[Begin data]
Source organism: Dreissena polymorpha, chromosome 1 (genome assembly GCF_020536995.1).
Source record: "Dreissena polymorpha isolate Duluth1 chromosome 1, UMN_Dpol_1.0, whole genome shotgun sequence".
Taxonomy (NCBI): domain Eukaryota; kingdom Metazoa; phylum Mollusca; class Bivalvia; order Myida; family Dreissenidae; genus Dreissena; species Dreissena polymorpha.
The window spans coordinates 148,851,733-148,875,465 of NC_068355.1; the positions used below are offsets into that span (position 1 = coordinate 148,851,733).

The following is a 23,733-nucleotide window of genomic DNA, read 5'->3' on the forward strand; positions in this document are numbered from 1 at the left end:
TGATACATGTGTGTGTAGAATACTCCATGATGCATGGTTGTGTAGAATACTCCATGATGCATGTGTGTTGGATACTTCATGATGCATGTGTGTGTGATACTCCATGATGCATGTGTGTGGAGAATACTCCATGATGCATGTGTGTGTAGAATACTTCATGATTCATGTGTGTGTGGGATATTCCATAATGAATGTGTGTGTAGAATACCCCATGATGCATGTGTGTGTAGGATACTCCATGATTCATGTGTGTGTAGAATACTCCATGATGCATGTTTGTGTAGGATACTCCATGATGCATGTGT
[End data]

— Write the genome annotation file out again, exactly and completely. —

Source organism: Dreissena polymorpha, chromosome 1 (genome assembly GCF_020536995.1).
Source record: "Dreissena polymorpha isolate Duluth1 chromosome 1, UMN_Dpol_1.0, whole genome shotgun sequence".
Taxonomy (NCBI): domain Eukaryota; kingdom Metazoa; phylum Mollusca; class Bivalvia; order Myida; family Dreissenidae; genus Dreissena; species Dreissena polymorpha.
The window spans coordinates 148,851,733-148,875,465 of NC_068355.1; the positions used below are offsets into that span (position 1 = coordinate 148,851,733).

The following is a 23,733-nucleotide window of genomic DNA, read 5'->3' on the forward strand; positions in this document are numbered from 1 at the left end:
TGATACATGTGTGTGTAGAATACTCCATGATGCATGGTTGTGTAGAATACTCCATGATGCATGTGTGTTGGATACTTCATGATGCATGTGTGTGTGATACTCCATGATGCATGTGTGTGGAGAATACTCCATGATGCATGTGTGTGTAGAATACTTCATGATTCATGTGTGTGTGGGATATTCCATAATGAATGTGTGTGTAGAATACCCCATGATGCATGTGTGTGTAGGATACTCCATGATTCATGTGTGTGTAGAATACTCCATGATGCATGTTTGTGTAGGATACTCCATGATGCATGTGT